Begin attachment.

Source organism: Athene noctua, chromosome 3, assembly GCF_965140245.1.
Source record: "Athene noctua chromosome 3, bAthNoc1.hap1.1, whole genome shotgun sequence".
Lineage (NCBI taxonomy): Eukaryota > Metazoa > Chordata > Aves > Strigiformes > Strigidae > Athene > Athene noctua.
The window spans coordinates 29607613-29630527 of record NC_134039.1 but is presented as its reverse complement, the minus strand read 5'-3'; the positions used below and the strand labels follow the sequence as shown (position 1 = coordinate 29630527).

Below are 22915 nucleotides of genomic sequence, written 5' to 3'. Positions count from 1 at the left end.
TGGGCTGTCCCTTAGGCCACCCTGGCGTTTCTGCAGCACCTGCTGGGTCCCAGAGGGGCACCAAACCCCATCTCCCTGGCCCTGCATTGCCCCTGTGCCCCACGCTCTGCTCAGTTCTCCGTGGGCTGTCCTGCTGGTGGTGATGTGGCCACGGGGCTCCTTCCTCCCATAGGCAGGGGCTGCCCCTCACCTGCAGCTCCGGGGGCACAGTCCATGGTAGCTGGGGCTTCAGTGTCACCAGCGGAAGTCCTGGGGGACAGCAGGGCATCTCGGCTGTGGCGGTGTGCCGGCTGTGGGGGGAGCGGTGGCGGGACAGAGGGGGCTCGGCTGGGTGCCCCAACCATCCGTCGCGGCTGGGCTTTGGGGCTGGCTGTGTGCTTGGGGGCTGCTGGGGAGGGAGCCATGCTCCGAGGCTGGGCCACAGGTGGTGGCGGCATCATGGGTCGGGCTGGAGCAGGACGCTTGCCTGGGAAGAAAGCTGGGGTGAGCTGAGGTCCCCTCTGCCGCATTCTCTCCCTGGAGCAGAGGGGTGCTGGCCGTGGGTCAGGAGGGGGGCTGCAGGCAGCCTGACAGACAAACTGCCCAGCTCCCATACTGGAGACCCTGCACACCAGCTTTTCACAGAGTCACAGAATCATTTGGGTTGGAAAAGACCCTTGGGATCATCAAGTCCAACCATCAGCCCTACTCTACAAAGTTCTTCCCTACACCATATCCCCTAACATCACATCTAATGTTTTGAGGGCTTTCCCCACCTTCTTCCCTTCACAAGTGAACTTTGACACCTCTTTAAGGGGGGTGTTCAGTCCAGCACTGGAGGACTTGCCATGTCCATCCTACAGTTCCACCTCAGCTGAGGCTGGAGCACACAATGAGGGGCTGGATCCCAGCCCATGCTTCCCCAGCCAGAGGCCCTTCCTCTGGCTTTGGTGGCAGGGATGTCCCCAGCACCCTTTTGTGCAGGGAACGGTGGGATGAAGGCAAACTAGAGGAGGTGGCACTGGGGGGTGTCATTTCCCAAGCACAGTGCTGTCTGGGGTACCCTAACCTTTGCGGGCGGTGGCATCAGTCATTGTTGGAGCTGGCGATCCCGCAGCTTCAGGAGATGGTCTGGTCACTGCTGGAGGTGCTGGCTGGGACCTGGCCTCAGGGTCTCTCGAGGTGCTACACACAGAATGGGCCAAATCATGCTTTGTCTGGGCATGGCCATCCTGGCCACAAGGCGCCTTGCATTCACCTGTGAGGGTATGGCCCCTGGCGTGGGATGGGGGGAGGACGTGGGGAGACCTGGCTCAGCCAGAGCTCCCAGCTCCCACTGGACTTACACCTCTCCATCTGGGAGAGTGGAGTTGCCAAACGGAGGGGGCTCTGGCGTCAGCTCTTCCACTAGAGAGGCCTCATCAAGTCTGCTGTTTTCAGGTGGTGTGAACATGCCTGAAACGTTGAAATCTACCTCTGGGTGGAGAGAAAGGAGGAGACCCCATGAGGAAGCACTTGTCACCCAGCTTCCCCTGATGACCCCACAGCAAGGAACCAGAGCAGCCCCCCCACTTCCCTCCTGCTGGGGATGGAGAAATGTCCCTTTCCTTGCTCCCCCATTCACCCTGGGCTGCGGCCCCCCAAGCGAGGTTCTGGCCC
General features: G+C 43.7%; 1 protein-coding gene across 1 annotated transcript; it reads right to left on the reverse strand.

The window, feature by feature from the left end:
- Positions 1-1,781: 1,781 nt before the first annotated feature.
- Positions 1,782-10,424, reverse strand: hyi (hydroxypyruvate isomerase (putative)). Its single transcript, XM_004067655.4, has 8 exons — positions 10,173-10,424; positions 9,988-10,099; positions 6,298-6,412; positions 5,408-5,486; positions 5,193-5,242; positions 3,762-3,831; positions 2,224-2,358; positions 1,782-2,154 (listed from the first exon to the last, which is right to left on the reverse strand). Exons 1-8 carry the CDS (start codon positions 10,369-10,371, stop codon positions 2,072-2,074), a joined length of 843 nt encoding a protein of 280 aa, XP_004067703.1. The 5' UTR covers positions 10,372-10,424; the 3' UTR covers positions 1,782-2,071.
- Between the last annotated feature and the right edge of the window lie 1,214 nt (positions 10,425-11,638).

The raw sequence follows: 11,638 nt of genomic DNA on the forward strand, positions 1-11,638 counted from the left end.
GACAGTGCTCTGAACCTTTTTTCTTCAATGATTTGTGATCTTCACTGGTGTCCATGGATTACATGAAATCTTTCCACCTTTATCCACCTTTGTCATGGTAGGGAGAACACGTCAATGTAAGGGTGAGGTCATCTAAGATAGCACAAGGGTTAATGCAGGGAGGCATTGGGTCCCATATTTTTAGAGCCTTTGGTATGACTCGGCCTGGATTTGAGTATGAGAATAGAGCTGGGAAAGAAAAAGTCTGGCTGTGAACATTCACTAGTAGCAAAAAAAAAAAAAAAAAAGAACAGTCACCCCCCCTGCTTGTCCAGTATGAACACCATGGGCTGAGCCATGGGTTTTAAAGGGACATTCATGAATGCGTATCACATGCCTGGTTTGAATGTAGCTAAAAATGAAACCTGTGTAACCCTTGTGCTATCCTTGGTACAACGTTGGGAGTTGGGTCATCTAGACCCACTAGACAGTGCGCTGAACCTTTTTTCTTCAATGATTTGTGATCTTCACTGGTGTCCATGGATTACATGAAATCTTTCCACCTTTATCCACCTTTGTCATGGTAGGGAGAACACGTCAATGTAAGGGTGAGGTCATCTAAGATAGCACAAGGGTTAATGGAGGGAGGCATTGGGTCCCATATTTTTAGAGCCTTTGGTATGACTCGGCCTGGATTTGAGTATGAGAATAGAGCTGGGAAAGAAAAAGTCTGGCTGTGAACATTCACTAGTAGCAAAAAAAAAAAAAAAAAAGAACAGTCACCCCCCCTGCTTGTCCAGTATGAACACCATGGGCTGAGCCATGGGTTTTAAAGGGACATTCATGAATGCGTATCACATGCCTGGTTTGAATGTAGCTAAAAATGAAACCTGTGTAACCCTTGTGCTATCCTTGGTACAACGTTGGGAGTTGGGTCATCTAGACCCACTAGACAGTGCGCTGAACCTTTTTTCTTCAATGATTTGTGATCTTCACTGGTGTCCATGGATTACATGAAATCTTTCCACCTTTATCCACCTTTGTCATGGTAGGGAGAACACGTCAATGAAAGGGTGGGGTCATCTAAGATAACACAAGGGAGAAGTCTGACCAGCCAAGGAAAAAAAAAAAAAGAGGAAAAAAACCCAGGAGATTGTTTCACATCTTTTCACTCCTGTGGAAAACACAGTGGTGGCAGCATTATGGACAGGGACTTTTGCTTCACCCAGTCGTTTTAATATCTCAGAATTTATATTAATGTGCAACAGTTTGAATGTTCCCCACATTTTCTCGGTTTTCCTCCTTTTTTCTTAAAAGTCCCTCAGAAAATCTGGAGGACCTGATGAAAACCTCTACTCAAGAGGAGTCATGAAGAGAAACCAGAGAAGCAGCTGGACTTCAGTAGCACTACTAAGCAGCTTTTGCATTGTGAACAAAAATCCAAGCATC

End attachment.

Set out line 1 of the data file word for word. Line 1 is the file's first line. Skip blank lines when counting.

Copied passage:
Source organism: Athene noctua, chromosome 3, assembly GCF_965140245.1.